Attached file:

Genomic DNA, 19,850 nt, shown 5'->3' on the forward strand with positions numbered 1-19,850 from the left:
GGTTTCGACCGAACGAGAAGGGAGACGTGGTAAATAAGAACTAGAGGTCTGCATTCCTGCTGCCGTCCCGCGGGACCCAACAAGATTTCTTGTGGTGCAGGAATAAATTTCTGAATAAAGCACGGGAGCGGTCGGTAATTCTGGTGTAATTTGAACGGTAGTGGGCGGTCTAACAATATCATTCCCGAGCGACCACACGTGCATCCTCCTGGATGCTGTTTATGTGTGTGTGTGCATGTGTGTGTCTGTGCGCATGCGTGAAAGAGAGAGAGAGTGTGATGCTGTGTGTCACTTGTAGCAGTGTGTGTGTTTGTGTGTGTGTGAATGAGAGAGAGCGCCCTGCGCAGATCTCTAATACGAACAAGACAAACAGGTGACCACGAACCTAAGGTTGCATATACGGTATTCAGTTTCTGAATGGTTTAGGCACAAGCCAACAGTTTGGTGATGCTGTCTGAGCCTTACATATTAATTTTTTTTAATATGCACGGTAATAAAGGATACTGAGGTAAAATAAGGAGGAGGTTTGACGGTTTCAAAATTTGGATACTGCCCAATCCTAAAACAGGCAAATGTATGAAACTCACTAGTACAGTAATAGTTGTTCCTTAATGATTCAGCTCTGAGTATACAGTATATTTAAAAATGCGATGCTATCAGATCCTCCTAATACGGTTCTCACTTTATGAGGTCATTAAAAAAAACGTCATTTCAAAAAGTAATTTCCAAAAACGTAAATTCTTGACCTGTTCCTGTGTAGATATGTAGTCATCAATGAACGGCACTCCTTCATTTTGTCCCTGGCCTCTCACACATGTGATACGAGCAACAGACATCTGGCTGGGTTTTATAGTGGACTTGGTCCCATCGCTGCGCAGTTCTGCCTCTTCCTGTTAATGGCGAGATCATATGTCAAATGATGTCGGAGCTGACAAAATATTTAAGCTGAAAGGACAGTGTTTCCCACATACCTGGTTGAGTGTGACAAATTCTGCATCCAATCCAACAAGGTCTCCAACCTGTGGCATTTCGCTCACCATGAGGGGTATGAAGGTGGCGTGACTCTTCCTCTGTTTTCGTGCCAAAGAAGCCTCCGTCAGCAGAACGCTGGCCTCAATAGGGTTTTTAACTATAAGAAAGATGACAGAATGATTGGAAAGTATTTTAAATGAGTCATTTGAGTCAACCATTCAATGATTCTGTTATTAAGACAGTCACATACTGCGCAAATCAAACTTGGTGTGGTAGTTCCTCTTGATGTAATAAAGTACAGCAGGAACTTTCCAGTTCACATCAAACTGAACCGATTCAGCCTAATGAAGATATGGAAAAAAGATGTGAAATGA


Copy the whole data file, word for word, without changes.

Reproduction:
Genomic DNA, 19,850 nt, shown 5'->3' on the forward strand with positions numbered 1-19,850 from the left:
GGTTTCGACCGAACGAGAAGGGAGACGTGGTAAATAAGAACTAGAGGTCTGCATTCCTGCTGCCGTCCCGCGGGACCCAACAAGATTTCTTGTGGTGCAGGAATAAATTTCTGAATAAAGCACGGGAGCGGTCGGTAATTCTGGTGTAATTTGAACGGTAGTGGGCGGTCTAACAATATCATTCCCGAGCGACCACACGTGCATCCTCCTGGATGCTGTTTATGTGTGTGTGTGCATGTGTGTGTCTGTGCGCATGCGTGAAAGAGAGAGAGAGTGTGATGCTGTGTGTCACTTGTAGCAGTGTGTGTGTTTGTGTGTGTGTGAATGAGAGAGAGCGCCCTGCGCAGATCTCTAATACGAACAAGACAAACAGGTGACCACGAACCTAAGGTTGCATATACGGTATTCAGTTTCTGAATGGTTTAGGCACAAGCCAACAGTTTGGTGATGCTGTCTGAGCCTTACATATTAATTTTTTTTAATATGCACGGTAATAAAGGATACTGAGGTAAAATAAGGAGGAGGTTTGACGGTTTCAAAATTTGGATACTGCCCAATCCTAAAACAGGCAAATGTATGAAACTCACTAGTACAGTAATAGTTGTTCCTTAATGATTCAGCTCTGAGTATACAGTATATTTAAAAATGCGATGCTATCAGATCCTCCTAATACGGTTCTCACTTTATGAGGTCATTAAAAAAAACGTCATTTCAAAAAGTAATTTCCAAAAACGTAAATTCTTGACCTGTTCCTGTGTAGATATGTAGTCATCAATGAACGGCACTCCTTCATTTTGTCCCTGGCCTCTCACACATGTGATACGAGCAACAGACATCTGGCTGGGTTTTATAGTGGACTTGGTCCCATCGCTGCGCAGTTCTGCCTCTTCCTGTTAATGGCGAGATCATATGTCAAATGATGTCGGAGCTGACAAAATATTTAAGCTGAAAGGACAGTGTTTCCCACATACCTGGTTGAGTGTGACAAATTCTGCATCCAATCCAACAAGGTCTCCAACCTGTGGCATTTCGCTCACCATGAGGGGTATGAAGGTGGCGTGACTCTTCCTCTGTTTTCGTGCCAAAGAAGCCTCCGTCAGCAGAACGCTGGCCTCAATAGGGTTTTTAACTATAAGAAAGATGACAGAATGATTGGAAAGTATTTTAAATGAGTCATTTGAGTCAACCATTCAATGATTCTGTTATTAAGACAGTCACATACTGCGCAAATCAAACTTGGTGTGGTAGTTCCTCTTGATGTAATAAAGTACAGCAGGAACTTTCCAGTTCACATCAAACTGAACCGATTCAGCCTAATGAAGATATGGAAAAAAGATGTGAAATGA